Dear friend Opher Etzion responds to my post Betting on the SOA Horse with a discussion on how SOA, EDA and CEP are technically orthogonal, concluding:
“Event Processing can have different interactions with SOA, and when IBM’s announcements in this area will be available you’ll realize that there are different entry points. Event processing can also work in legacy and non-SOA environment.”
Richard Veryard, who also kindly reads my blog (and Opher’s blog) replies with Technological Perfecta where he opines,
“I think there are some mutual dependencies between these technologies, but they are what I call soft dependencies.”
Opher, Richard, you guys are technically right, but you are blogging orthogonally to the message in Betting on the SOA Horse.
First of all, my post was not a technical discussion, it was a discussion about business, marketing, timing positioning and the software industry in general. Therefore, it is a bit humorously orthogonal to reply to a marketing metaphor about investments, competition, software postioning and horse racing with architectual posts about technology and how they are related or interdependent.
In a nutshell, here is why….
Candidly speaking, despite what many analysts want you to believe, end users rarely build “SOAs” “EDAs” or CEPs”. End users have IT budgets to solve business problems with the most cost effective technology they can find; and they do not care (if they have a clue) what cute three letter acronyms have been created by analysts to describe momentum in the software market. Sorry, it is true really.
For example, I remember when I was in Tokyo where the very capable and conservatively risk adverse Japanese executives told me time and time again, “We don’t care about SOA we simply want to integrate our systems.” They were quick to remind me, “You guys in America must realize we don’t care what the western analysts, supported by software companies, say. They have a conflict-of-interest anyway and they are not end users. What we care about are mature technologies with solid reference clients and proven implementations.”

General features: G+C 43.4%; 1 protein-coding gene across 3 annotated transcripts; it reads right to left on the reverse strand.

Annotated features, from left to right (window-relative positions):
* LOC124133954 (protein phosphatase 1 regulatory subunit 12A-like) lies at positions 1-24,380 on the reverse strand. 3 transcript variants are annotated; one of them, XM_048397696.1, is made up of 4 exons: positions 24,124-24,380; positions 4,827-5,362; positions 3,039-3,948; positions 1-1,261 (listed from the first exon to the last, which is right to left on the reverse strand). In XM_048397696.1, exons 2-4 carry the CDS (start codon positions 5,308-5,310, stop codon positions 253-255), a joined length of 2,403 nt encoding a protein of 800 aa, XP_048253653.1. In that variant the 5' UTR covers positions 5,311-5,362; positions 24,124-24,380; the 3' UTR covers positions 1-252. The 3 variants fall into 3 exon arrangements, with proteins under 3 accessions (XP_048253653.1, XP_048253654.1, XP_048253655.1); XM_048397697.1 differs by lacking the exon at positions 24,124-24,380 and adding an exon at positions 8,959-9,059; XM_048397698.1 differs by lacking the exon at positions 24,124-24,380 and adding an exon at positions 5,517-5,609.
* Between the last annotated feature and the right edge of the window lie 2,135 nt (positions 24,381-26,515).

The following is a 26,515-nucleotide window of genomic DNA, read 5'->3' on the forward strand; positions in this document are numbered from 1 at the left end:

By the way, this is one reason I admire Japanese business so much. They are not impressed with handwaving hyperbole. They just want to see results. In other words, “Prove it, don’t just say it.” The devil is in the details, as they say. The Japanese are highly skillful at cutting through the smoke-and-mirrors. I think this is one reason the Japanese are among the leaders in so many industry sectors, but that is a blog story for another day.
To this point, if you are in front of customers and you are pushing SOA because your software company has “bet the farm” on positioning themselves as an SOA company, you are making a mistake. Three letter acronyms and technology jargon do not solve business problems. In fact, for the most part, they are a red-herring. The same is true of EDA and CEP. This was the main message in my post Betting on the SOA Horse.
How do I make such a statement?
Because for over 20 years I have worked as a consultant working on the opposite side of the table of hungry software vendors who come into our house (organization) tossing out buzzwords, acronyms, and jargon. My job was solving real business problems, not selling software. We used to wonder when all the scrabble and babble the software companies were tossing at us was going to turn into a business language that solves real business problems easily, rapidly and economically. That day never came.
Then, I made a conscious decision to take a break from a long career of consulting to get an insiders perspective on, and perhaps even transform, the software industry (What was I thinking?). This experience, working for a software company, was an eye-opener.
Candidly speaking again, some software companies tend to live in “La La Land”.
They create go-to-market strategies based on jargon, buzzwords and three letter acronyms that have little to do with understanding their customer’s business problems, risks, and culture. They spin, position and reposition in a market of smoke-and-mirrors happy to sell you a gold disk of “the-answers-to-all-your-problems.” Then, they leave you the gold disk, and your business problem, as they drive away, looking at your business in the rear view mirror as they count the revenue from their victorious campaign.
These same companies bet on jargon like SOA, EDA, CEP, BAM and they hedge their bets with different combinations of the above, the theme of my post Betting on the SOA Horse, which was not a technology, architectural nor implementation discussion, in any way.
Is it any real wonder why SOA has become, for the most part, complex, vendor-driven jargon barely making a dent in the practical real-world, whereas social-networking and other grass-roots user-driven technologies, most without trendy jargon, has left SOA in the dust for the past few years?